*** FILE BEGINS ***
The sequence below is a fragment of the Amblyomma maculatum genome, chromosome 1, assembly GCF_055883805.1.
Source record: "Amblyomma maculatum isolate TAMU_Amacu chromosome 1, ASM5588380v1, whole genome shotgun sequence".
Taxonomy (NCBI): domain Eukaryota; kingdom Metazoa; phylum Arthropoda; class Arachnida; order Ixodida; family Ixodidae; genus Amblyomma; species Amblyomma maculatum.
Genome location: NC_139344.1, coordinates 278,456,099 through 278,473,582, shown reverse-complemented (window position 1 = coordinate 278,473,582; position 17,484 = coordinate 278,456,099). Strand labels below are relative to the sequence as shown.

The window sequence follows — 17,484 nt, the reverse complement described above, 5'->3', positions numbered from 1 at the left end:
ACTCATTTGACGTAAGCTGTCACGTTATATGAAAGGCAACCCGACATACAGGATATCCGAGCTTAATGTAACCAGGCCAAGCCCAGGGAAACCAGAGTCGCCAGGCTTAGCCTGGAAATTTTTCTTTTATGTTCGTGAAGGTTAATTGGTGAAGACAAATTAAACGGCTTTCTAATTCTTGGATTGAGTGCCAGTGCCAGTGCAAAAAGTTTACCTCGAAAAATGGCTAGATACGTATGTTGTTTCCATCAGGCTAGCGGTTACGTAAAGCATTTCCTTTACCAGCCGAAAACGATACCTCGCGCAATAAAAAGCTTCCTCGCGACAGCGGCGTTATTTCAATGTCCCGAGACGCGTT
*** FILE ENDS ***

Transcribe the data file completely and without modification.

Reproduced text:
The sequence below is a fragment of the Amblyomma maculatum genome, chromosome 1, assembly GCF_055883805.1.
Source record: "Amblyomma maculatum isolate TAMU_Amacu chromosome 1, ASM5588380v1, whole genome shotgun sequence".
Taxonomy (NCBI): domain Eukaryota; kingdom Metazoa; phylum Arthropoda; class Arachnida; order Ixodida; family Ixodidae; genus Amblyomma; species Amblyomma maculatum.
Genome location: NC_139344.1, coordinates 278,456,099 through 278,473,582, shown reverse-complemented (window position 1 = coordinate 278,473,582; position 17,484 = coordinate 278,456,099). Strand labels below are relative to the sequence as shown.

The window sequence follows — 17,484 nt, the reverse complement described above, 5'->3', positions numbered from 1 at the left end:
ACTCATTTGACGTAAGCTGTCACGTTATATGAAAGGCAACCCGACATACAGGATATCCGAGCTTAATGTAACCAGGCCAAGCCCAGGGAAACCAGAGTCGCCAGGCTTAGCCTGGAAATTTTTCTTTTATGTTCGTGAAGGTTAATTGGTGAAGACAAATTAAACGGCTTTCTAATTCTTGGATTGAGTGCCAGTGCCAGTGCAAAAAGTTTACCTCGAAAAATGGCTAGATACGTATGTTGTTTCCATCAGGCTAGCGGTTACGTAAAGCATTTCCTTTACCAGCCGAAAACGATACCTCGCGCAATAAAAAGCTTCCTCGCGACAGCGGCGTTATTTCAATGTCCCGAGACGCGTT